William de Warenne and Gundrada

Historical Background

William de Warenne was an early Norman baron who fought with William the Conqueror at the Battle of Hastings in 1066.

At the Domesday Book survey, he held extensive lands in thirteen counties including the Rape of Lewes in Sussex (now East Sussex).


Gundred or Gundreda (Latin: Gundrada) died 27 May 1085. She was the Flemish-born wife of William de Warenne, first Earl of Surrey.

She and her husband established Lewes Priory in Sussex.


The remains of William de Warenne and Gundrada as they were displayed in Southover church.

The coffins were disturbed when the ruins of Lewes Priory were partially destroyed by the building of the Brighton to Lewes railway.

Lithograph by I W Woledge from a drawing by R H Nibbs, 29 October 1845.

(ESRO: PDA L19b).

The tomb slab of Gundrada, originally in the chapter house of Lewes Priory, transferred to Southover church, Lewes, 1785.

The slab was discovered in 1774 in Isfield church where it formed part of the monument to Edward Shurley, cofferer to Henry VIII.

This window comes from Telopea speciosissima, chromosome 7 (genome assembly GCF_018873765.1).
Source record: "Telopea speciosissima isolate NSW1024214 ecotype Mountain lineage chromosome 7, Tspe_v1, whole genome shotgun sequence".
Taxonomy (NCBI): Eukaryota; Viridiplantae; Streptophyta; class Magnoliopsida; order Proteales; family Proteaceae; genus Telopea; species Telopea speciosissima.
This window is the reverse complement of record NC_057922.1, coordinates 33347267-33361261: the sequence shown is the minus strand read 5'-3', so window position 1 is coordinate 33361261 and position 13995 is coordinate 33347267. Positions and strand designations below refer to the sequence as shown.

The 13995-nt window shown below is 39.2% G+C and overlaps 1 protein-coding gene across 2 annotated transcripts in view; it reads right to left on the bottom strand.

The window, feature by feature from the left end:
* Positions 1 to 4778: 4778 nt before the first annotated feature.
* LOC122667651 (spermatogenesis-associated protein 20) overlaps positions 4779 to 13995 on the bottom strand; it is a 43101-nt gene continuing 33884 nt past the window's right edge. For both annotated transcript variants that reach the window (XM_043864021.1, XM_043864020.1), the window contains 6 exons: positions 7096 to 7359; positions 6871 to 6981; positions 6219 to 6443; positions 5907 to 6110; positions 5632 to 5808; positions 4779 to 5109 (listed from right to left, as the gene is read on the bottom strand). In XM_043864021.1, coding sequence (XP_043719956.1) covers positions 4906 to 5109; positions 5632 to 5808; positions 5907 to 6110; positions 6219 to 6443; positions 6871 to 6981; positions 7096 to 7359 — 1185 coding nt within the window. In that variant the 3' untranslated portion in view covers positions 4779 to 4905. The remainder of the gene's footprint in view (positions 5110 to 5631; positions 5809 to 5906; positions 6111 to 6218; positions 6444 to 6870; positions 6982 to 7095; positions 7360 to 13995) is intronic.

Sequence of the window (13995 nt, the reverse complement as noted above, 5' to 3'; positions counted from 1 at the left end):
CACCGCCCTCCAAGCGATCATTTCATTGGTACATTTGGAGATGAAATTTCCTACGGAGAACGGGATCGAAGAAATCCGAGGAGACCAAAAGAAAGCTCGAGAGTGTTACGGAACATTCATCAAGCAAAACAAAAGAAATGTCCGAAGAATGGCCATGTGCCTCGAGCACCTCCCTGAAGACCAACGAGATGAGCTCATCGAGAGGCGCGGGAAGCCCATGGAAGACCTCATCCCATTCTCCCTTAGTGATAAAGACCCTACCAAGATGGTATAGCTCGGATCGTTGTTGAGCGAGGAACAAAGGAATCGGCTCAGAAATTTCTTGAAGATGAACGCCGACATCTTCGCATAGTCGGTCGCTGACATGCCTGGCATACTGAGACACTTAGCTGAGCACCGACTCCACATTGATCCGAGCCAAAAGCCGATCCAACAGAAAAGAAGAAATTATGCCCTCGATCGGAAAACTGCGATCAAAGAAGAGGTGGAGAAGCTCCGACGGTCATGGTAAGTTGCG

The antiquarian, Sir William Burrell, paid for it to be removed to Southover Church.


Tomb slab of Gundrada de Warenne, Southover church (photo by M. Hughes)

Tooth of Gundrada de Warenne (died 1085) with note of authentication by Isaiah Weller.

Weller describes how two teeth of Gundrada were taken from her lead coffin when it was exhumed at Lewes Priory.

The other tooth is known to have been missing for some time.

(ESRO: ACC 8648/37/12).

  • Date details


  • Institution

East Sussex Record Office

  • Original reference

PDA L 19 B

  • Period

Middle Ages

  • Thematic

Politic and military links



Brighton – East Sussex Record Office

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